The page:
The result of using ray tracing to handle reflections in renderings "is utterly beautiful," enthused NVIDIA CEO Jensen Huang. "It's just super, super hard to produce." The company seeks to change that with a new solution that enables real-time rendering.

Read more »

▶ AutoCAD 2019 Introduces Major Licensing Changes

The latest release of Autodesk's CAD software rolls the existing suite of separate vertical products, except for Civil 3D, into a single subscription offering: One AutoCAD.

By Robert Green

I remember back when a new AutoCAD release felt like Christmas morning. If we elected to pay the upgrade fee — which was completely voluntary — we'd wonder what would be underneath the wrappings, and would eagerly spin up the DVD to see what kind of cool new features we'd encounter. Well, the new AutoCAD 2019 — dubbed One AutoCAD — has been announced, and the reality is that the biggest change to the product isn't the product itself, but how it is licensed and priced.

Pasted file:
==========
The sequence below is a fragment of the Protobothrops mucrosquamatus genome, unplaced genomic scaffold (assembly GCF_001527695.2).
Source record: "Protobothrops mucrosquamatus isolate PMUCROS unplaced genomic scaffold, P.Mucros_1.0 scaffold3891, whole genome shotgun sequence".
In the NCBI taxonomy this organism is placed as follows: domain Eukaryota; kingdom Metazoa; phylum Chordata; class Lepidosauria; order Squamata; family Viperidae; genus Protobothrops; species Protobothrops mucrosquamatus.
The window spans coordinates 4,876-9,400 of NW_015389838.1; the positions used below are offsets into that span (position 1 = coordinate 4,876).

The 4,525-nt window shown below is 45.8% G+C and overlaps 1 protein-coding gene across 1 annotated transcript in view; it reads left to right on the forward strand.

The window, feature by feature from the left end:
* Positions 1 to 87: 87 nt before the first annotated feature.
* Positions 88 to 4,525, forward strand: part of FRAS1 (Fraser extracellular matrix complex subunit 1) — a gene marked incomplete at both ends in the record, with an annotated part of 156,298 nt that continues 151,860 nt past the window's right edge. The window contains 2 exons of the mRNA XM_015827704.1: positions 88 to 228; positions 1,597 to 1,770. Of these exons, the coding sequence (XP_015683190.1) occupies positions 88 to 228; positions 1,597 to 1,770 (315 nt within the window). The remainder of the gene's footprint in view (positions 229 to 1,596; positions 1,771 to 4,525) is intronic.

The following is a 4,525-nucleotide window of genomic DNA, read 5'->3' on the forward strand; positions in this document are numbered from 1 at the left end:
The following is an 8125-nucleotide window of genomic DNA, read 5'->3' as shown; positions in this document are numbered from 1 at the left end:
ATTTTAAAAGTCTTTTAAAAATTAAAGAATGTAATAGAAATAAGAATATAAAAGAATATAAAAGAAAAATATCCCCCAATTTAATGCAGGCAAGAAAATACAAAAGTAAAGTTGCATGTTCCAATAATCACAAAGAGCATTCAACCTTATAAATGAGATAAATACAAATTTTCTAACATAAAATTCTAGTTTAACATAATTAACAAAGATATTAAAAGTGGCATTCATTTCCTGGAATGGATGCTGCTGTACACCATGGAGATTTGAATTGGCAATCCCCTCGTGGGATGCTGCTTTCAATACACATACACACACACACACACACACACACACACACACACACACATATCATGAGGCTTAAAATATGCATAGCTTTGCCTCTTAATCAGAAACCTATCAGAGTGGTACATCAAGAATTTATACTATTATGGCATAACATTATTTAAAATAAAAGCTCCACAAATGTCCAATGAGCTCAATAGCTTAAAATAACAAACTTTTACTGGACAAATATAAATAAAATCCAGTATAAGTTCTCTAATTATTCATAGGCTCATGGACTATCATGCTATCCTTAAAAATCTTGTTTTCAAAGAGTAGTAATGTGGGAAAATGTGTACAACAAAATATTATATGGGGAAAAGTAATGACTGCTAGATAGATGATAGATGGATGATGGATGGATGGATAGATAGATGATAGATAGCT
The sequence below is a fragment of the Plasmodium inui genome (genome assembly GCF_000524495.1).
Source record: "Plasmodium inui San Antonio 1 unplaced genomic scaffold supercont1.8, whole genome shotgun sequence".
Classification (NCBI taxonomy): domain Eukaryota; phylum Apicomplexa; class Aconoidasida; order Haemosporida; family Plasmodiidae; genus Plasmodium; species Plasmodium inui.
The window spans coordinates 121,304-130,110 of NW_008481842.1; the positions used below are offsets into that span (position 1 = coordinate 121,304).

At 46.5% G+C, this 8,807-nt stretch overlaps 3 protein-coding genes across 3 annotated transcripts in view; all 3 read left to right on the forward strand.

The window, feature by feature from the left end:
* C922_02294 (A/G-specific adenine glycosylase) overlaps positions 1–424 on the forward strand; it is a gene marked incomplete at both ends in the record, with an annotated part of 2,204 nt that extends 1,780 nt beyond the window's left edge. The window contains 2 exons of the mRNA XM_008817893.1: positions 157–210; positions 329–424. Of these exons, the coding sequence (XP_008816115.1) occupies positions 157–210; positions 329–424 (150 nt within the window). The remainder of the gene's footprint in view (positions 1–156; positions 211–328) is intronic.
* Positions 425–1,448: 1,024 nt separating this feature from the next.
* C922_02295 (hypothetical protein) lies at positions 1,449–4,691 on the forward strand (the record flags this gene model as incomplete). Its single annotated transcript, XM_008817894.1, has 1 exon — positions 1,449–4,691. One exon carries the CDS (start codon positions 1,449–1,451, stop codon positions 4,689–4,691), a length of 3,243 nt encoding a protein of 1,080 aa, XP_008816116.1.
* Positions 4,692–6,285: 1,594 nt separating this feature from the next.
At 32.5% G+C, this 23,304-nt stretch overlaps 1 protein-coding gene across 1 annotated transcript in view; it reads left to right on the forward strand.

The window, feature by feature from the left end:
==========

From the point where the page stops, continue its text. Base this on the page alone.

Let's have a look at what the new AutoCAD brings us, and at what cost. Here goes.

AutoCAD 2019 New Features

Here are, in no particular order, the notable new features and tools you can expect in your AutoCAD 2019 subscription package. (You can also see a full overview of AutoCAD 2019 on Autodesk's site.)

The Drawing Compare tool. This is like the AutoCAD Architecture compare feature, but with a few additional abilities to cycle through areas that have changed on both drawings and xrefs. It's not a new feature so much as a port of the existing DWG Compare tool, with a useful revision cloud feature to highlight changes for added visual confirmation of changed areas. Read more »

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Robert Green performs CAD programming and consulting throughout the United States and Canada.

▶ Lenovo Launches Its Smallest and Lightest Workstation Yet, Plus a Highly Expandable Midrange Desktop

Rounding out the company's latest professional hardware lineup, the two models are helping The Hydrous project foster understanding of the world's oceans and the fragile coral that live within.